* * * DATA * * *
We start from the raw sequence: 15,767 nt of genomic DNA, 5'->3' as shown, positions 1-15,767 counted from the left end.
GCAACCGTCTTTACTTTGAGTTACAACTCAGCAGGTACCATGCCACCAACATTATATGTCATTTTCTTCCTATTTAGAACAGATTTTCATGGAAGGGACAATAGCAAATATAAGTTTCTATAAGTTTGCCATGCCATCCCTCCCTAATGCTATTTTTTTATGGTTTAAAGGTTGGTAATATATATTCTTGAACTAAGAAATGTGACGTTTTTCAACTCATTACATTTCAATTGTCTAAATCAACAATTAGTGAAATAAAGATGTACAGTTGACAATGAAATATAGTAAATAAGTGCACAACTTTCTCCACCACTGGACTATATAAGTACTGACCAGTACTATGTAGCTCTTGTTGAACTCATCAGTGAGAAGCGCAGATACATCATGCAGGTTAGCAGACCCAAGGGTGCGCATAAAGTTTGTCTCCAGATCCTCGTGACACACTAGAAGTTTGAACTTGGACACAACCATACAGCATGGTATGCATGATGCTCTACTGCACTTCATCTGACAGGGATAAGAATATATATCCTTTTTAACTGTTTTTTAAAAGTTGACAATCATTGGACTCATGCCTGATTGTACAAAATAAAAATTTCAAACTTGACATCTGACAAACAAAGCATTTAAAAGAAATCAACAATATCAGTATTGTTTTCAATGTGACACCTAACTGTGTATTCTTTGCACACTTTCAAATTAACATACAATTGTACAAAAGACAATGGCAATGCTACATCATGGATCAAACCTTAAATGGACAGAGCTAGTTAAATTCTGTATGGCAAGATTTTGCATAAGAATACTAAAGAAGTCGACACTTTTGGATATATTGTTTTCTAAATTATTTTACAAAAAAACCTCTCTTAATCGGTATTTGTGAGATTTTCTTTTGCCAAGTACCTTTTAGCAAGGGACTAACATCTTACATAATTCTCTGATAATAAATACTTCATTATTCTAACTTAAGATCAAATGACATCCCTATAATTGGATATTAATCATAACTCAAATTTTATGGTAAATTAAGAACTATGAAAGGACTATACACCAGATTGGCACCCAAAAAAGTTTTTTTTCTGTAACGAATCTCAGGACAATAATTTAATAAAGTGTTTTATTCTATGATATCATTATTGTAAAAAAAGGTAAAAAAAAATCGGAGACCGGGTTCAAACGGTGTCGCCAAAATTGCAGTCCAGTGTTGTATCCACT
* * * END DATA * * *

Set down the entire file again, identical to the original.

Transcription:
We start from the raw sequence: 15,767 nt of genomic DNA, 5'->3' as shown, positions 1-15,767 counted from the left end.
GCAACCGTCTTTACTTTGAGTTACAACTCAGCAGGTACCATGCCACCAACATTATATGTCATTTTCTTCCTATTTAGAACAGATTTTCATGGAAGGGACAATAGCAAATATAAGTTTCTATAAGTTTGCCATGCCATCCCTCCCTAATGCTATTTTTTTATGGTTTAAAGGTTGGTAATATATATTCTTGAACTAAGAAATGTGACGTTTTTCAACTCATTACATTTCAATTGTCTAAATCAACAATTAGTGAAATAAAGATGTACAGTTGACAATGAAATATAGTAAATAAGTGCACAACTTTCTCCACCACTGGACTATATAAGTACTGACCAGTACTATGTAGCTCTTGTTGAACTCATCAGTGAGAAGCGCAGATACATCATGCAGGTTAGCAGACCCAAGGGTGCGCATAAAGTTTGTCTCCAGATCCTCGTGACACACTAGAAGTTTGAACTTGGACACAACCATACAGCATGGTATGCATGATGCTCTACTGCACTTCATCTGACAGGGATAAGAATATATATCCTTTTTAACTGTTTTTTAAAAGTTGACAATCATTGGACTCATGCCTGATTGTACAAAATAAAAATTTCAAACTTGACATCTGACAAACAAAGCATTTAAAAGAAATCAACAATATCAGTATTGTTTTCAATGTGACACCTAACTGTGTATTCTTTGCACACTTTCAAATTAACATACAATTGTACAAAAGACAATGGCAATGCTACATCATGGATCAAACCTTAAATGGACAGAGCTAGTTAAATTCTGTATGGCAAGATTTTGCATAAGAATACTAAAGAAGTCGACACTTTTGGATATATTGTTTTCTAAATTATTTTACAAAAAAACCTCTCTTAATCGGTATTTGTGAGATTTTCTTTTGCCAAGTACCTTTTAGCAAGGGACTAACATCTTACATAATTCTCTGATAATAAATACTTCATTATTCTAACTTAAGATCAAATGACATCCCTATAATTGGATATTAATCATAACTCAAATTTTATGGTAAATTAAGAACTATGAAAGGACTATACACCAGATTGGCACCCAAAAAAGTTTTTTTTCTGTAACGAATCTCAGGACAATAATTTAATAAAGTGTTTTATTCTATGATATCATTATTGTAAAAAAAGGTAAAAAAAAATCGGAGACCGGGTTCAAACGGTGTCGCCAAAATTGCAGTCCAGTGTTGTATCCACT